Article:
Saved State Module
The ViewModel Saved State module helps you handle that third situation: process death. The ViewModel no longer needs to send and receive state to and from the activity. Instead you now can handle saving and restoring data all within the ViewModel. The ViewModel can now really handle and hold all of its own data.
This is done using a SavedStateHandle, which is very similar to a Bundle; it’s a key-value map of data. This SavedStateHandle “bundle” is in the ViewModel and it survives background process death. Any data you had to save before in
onSaveInstanceState can now be saved in the SavedStateHandle. For example, the id of a user is something you might store in the SavedStateHandle.
Setting up Saved State Module
Step 1: Add the Dependency
SavedStateHandle is currently in alpha (meaning the API might change and we’re looking for feedback), and it’s a separate library. The dependency to add is:
Note, if you want to keep up with what changes happen in the library, check out the lifecycle release notes page.
Step 2: Update the call to ViewModelProvider
Next, you want to create a type of ViewModel which has a SavedStateHandle. In your activity or fragment’s
onCreate, update your call to ViewModelProvider to:
The class that creates ViewModel is a ViewModel factory and there’s a ViewModel factory that makes ViewModels with SavedStateHandles called SavedStateVMFactory. The created ViewModel will now have a SavedStateHandle, associated with the activity/fragment passed in.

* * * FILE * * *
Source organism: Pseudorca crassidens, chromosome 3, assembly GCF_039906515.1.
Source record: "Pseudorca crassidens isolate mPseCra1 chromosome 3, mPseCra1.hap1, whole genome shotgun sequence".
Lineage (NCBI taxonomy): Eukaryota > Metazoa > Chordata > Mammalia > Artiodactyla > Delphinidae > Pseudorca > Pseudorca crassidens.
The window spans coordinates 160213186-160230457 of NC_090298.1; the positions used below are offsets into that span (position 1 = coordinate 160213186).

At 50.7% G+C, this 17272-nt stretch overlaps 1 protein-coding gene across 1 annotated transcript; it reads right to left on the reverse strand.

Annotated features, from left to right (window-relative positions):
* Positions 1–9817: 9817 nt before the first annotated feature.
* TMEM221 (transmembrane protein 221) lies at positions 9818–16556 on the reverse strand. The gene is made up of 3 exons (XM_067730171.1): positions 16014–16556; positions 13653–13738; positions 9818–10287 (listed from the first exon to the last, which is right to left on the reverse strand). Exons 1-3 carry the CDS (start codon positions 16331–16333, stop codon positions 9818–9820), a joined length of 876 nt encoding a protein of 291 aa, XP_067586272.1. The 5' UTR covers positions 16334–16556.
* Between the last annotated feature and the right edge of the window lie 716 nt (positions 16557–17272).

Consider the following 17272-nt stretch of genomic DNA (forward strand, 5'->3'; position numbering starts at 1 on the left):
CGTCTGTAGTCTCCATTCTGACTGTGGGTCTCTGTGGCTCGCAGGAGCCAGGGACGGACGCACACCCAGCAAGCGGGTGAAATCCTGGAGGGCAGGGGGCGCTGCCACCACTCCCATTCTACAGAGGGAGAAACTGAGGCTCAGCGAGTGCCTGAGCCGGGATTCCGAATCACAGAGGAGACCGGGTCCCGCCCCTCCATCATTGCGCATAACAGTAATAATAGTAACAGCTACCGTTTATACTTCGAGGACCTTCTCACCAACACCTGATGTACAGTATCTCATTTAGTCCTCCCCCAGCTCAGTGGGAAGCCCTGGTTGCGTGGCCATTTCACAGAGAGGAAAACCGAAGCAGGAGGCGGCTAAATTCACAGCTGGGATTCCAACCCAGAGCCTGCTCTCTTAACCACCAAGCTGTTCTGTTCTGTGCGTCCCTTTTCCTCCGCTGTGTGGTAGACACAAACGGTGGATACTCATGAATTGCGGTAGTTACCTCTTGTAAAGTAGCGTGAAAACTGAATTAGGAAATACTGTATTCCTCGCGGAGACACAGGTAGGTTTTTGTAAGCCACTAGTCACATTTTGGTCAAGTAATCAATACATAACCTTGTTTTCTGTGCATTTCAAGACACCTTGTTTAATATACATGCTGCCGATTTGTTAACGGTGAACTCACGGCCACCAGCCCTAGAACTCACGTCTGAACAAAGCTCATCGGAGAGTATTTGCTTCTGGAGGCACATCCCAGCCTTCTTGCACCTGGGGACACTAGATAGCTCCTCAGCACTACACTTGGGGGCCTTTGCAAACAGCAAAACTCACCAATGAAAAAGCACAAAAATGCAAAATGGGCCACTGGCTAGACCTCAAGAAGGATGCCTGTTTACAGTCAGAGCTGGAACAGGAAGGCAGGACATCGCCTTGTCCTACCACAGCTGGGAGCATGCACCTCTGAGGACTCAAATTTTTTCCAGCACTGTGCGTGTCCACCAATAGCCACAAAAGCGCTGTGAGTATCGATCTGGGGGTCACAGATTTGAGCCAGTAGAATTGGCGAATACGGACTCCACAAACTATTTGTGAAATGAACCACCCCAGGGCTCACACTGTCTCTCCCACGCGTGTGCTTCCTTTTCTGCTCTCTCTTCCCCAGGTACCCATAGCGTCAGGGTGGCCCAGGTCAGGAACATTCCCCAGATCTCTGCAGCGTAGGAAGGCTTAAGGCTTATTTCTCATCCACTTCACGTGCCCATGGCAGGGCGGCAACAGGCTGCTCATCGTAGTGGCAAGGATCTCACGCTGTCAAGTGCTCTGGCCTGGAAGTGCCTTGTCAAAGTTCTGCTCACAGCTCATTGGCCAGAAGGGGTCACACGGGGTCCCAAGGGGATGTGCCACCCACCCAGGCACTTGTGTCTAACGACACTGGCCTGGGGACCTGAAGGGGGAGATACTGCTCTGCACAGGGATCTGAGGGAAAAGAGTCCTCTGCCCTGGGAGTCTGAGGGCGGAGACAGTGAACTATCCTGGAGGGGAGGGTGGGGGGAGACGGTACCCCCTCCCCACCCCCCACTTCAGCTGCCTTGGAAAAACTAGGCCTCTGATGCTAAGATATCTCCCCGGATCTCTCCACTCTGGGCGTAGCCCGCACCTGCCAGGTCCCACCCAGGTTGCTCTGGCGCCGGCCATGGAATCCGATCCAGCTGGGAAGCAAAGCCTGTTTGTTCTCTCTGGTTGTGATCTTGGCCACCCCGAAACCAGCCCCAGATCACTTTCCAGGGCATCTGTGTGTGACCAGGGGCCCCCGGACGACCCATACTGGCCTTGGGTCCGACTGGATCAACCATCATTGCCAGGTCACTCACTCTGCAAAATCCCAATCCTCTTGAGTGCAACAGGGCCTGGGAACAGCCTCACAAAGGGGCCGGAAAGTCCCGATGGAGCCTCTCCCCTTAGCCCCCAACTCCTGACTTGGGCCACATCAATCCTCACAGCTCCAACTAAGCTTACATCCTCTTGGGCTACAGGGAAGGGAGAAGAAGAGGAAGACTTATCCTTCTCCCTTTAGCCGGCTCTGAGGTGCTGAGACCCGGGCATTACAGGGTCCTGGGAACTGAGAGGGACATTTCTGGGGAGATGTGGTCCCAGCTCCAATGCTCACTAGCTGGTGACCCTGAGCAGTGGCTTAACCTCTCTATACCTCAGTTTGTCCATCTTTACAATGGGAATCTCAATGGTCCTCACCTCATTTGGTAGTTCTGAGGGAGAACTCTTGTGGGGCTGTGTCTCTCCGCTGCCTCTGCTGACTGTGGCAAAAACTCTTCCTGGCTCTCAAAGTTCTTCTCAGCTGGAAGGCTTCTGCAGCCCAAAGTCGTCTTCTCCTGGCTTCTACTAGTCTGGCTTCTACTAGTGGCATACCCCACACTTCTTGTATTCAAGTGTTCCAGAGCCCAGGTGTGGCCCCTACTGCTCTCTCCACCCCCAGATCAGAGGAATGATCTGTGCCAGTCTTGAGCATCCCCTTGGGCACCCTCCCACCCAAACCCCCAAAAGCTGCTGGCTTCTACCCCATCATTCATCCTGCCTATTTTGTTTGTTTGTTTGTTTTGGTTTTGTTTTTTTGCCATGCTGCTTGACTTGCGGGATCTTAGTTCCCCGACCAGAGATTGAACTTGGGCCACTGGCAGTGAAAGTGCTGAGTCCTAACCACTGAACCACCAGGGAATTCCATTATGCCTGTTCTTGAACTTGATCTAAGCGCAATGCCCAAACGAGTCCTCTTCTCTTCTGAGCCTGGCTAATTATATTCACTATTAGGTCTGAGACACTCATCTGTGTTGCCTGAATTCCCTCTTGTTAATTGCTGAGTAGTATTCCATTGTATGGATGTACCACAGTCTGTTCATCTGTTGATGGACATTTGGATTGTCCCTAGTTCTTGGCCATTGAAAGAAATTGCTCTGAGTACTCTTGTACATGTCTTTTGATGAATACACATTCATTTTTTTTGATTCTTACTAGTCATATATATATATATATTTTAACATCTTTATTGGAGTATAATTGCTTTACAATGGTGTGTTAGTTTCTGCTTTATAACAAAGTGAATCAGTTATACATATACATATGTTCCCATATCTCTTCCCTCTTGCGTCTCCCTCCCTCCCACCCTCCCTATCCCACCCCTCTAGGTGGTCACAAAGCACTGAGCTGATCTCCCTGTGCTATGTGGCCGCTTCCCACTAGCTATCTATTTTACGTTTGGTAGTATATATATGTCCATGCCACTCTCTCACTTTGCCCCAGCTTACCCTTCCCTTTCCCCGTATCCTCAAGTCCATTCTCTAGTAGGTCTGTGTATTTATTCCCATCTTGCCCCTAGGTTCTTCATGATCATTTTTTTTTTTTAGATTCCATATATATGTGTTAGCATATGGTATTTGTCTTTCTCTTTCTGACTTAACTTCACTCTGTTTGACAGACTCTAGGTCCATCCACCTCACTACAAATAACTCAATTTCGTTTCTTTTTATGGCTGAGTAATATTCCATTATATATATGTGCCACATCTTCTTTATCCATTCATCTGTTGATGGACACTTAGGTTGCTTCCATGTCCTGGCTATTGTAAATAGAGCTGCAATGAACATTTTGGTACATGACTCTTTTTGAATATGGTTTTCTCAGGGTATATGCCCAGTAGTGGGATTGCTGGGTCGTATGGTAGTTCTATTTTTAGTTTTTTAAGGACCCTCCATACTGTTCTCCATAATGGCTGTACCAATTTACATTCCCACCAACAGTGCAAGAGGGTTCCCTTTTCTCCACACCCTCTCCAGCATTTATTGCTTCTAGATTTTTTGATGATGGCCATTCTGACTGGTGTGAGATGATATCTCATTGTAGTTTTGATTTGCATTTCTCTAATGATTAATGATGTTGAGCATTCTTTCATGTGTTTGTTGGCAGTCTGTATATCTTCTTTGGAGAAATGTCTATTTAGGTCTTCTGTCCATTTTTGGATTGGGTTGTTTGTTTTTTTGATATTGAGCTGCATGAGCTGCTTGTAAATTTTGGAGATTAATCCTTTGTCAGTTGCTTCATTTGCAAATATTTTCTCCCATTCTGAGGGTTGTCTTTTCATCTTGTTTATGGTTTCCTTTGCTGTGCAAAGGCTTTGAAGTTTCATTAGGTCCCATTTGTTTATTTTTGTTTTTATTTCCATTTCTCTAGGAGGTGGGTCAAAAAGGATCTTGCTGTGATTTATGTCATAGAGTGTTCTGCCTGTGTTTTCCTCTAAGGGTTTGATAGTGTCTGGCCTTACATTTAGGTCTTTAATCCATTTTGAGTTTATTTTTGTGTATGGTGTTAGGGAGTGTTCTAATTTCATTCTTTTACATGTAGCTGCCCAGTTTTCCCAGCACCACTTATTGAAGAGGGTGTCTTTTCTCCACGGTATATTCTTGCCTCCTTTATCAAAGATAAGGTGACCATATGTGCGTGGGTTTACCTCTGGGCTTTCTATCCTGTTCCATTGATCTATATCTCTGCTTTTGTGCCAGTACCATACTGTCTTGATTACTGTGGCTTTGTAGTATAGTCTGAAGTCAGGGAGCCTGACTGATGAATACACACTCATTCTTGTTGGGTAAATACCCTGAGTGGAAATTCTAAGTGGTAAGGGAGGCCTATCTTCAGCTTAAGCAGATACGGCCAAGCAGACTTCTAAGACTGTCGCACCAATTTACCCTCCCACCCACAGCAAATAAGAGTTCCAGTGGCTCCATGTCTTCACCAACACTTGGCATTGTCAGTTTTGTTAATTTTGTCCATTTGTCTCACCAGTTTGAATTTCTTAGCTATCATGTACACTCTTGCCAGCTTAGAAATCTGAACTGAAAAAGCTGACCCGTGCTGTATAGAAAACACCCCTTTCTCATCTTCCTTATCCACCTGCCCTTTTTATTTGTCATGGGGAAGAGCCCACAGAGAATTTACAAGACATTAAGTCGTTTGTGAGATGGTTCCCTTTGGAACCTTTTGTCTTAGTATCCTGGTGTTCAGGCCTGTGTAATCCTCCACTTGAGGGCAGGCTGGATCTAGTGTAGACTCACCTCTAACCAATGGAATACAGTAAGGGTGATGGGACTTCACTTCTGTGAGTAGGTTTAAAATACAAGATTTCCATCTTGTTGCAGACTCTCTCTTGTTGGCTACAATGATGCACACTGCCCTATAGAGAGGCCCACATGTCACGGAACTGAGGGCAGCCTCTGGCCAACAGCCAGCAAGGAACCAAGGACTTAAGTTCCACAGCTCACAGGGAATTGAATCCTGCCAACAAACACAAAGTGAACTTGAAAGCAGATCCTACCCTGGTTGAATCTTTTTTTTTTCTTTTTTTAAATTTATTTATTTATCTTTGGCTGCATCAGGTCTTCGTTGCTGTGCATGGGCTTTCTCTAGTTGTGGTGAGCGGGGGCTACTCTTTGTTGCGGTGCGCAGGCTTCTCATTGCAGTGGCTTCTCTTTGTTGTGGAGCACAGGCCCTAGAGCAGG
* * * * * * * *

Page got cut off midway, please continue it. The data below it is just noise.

Note: The upcoming alpha release of the Androidx activity and fragment libraries will launch in July. In these releases (as noted here), SavedStateVMFactory will become the default ViewModelProvider.Factory when you make a ViewModel in an activity or fragment. This means that if you’re using the newest alpha versions of Androidx activity or fragment, you will not need to add the lifecycle-viewmodel-savedstate dependency or use SavedStateVMFactory explicitly. In short, when this change happens and if you’re using the new alpha versions, you can skip steps 1 and 2, and just go to step 3 below.
Step 3: Use SaveStateHandle in ViewModel
Once you’ve done this, you can use the SavedStateHandle in your ViewModel. Here is an example of keeping a user id in the SavedStateHandle:
MyViewModeltakes in SavedStateHandle as a constructor parameter.
- Save: The
saveNewUsermethod shows an example of saving data in a SavedStateHandle. You save the key value pair of
USER_KEYand then the current